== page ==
– On the right side of the work, slip the first stitch from the left needle onto the right needle as if you were knitting it right side up, then knit the following stitches as usual.

    – Knit the last stitch right side up.

    – On the wrong side of the work, slip the first stitch from the left needle onto the right needle as if knitting right side up, and then knit the following stitches right side up.

    – Knit the edge stitches in each row of the work.

Note: Be sure to pull the edge stitches tight on both sides of the work to create a clean, even edge.

    – To prevent the edge of the binding-off stitches from rolling over the stockinette stitch, plan to knit a few rows of mossy or 1/1 ribbing. This is a method often used to knit sweaters.

Read more:

Knitted Fabric

How to Bring In the Threads of a Knitted Fabric

How to Bring In the Threads of a Knitted Fabric

Contents

    – Case 1: tucking in the threads on foam stitch or jersey

    – Case 2: tucking in the threads on a ribbed stitch

Tucking in the threads of a knitted fabric is a finishing touch after folding down the stitches when the work is finished. The yarns that protrude correspond:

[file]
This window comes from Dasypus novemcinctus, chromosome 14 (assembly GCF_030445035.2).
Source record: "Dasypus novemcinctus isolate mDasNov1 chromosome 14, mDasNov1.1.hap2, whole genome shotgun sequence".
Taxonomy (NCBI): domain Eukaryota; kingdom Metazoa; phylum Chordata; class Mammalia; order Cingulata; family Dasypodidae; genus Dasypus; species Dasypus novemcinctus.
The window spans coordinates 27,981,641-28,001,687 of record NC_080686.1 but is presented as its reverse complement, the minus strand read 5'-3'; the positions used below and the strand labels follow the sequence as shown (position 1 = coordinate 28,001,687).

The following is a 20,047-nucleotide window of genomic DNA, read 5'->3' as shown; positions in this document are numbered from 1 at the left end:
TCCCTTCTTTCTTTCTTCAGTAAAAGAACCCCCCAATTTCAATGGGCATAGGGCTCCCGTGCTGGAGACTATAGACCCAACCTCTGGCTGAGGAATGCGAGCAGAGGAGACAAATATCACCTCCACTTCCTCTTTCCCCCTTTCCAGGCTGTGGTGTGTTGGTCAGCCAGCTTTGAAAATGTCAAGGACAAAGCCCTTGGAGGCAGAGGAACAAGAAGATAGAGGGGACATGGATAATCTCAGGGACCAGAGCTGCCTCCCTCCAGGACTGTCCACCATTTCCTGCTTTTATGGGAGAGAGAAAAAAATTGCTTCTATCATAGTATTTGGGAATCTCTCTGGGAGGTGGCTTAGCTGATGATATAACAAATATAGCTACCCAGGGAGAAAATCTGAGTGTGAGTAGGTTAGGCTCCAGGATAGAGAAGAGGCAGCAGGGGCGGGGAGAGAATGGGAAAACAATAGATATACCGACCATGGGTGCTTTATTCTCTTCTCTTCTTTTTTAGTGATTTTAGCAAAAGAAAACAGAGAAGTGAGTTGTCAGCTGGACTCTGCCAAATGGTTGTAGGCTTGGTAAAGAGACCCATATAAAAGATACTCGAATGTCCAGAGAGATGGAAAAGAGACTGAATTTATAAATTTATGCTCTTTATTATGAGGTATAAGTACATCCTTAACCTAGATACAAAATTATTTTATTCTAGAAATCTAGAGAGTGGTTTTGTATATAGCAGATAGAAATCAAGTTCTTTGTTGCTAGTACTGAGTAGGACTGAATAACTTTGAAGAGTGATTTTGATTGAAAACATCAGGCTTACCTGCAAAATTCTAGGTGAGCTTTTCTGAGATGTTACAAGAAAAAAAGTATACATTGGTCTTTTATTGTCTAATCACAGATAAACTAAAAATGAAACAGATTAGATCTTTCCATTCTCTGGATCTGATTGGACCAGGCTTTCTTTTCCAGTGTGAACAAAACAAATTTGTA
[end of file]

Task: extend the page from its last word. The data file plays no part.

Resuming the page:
– the yarn of the stitch set-up row;

    – the yarns used to change the balls;

    – the yarn used to turn the stitches down.

This is an essential step because tucking in the yarns of a knitted fabric hides unsightly threads and consolidates the work so that the stitches do not become unraveled at the place where the yarns are located.

There are several methods to tuck in the threads of a knitted fabric. It depends mainly on the type of stitch used to knit your work or the yarn used. Here is how to tuck in the threads of a knitted fabric.

Case 1: tucking in yarns on foam stitch or stockinette

Knitted Fabric

Before bringing in the threads of knitted fabric, it is important to use the right material. To bring in the threads, use a wool needle.

    – This is a needle with a large eye to facilitate the passage of thicker or thinner wools.

    – These needles are also used to sew knitted work. You can buy them in sets of $3 for about $3.

    – The wool needles can be made of plastic or aluminum.

The thread hidden in the knitting must be at least 20 cm long. The yarns are tucked in horizontally, about ten stitches, and on the wrong side of the knitting so that the work is invisible on the right side of the knitting.